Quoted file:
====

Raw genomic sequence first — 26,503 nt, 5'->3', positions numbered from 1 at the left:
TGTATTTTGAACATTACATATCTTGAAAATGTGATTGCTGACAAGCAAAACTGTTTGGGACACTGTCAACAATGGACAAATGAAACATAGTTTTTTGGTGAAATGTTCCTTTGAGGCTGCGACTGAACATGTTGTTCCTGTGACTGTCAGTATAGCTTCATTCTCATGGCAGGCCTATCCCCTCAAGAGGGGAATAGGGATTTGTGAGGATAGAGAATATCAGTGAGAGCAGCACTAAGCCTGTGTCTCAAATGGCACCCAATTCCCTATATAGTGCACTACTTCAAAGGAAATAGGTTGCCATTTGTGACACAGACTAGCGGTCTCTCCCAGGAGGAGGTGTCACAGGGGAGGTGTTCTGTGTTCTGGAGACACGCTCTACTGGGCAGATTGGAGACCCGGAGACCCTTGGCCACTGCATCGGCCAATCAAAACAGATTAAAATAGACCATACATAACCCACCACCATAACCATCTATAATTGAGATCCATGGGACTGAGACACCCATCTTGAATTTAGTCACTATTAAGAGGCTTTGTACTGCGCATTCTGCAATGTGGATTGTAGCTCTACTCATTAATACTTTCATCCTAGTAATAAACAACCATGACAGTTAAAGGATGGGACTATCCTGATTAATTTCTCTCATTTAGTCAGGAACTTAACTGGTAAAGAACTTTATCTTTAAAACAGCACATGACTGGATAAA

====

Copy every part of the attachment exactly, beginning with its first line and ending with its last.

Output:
Raw genomic sequence first — 26,503 nt, 5'->3', positions numbered from 1 at the left:
TGTATTTTGAACATTACATATCTTGAAAATGTGATTGCTGACAAGCAAAACTGTTTGGGACACTGTCAACAATGGACAAATGAAACATAGTTTTTTGGTGAAATGTTCCTTTGAGGCTGCGACTGAACATGTTGTTCCTGTGACTGTCAGTATAGCTTCATTCTCATGGCAGGCCTATCCCCTCAAGAGGGGAATAGGGATTTGTGAGGATAGAGAATATCAGTGAGAGCAGCACTAAGCCTGTGTCTCAAATGGCACCCAATTCCCTATATAGTGCACTACTTCAAAGGAAATAGGTTGCCATTTGTGACACAGACTAGCGGTCTCTCCCAGGAGGAGGTGTCACAGGGGAGGTGTTCTGTGTTCTGGAGACACGCTCTACTGGGCAGATTGGAGACCCGGAGACCCTTGGCCACTGCATCGGCCAATCAAAACAGATTAAAATAGACCATACATAACCCACCACCATAACCATCTATAATTGAGATCCATGGGACTGAGACACCCATCTTGAATTTAGTCACTATTAAGAGGCTTTGTACTGCGCATTCTGCAATGTGGATTGTAGCTCTACTCATTAATACTTTCATCCTAGTAATAAACAACCATGACAGTTAAAGGATGGGACTATCCTGATTAATTTCTCTCATTTAGTCAGGAACTTAACTGGTAAAGAACTTTATCTTTAAAACAGCACATGACTGGATAAA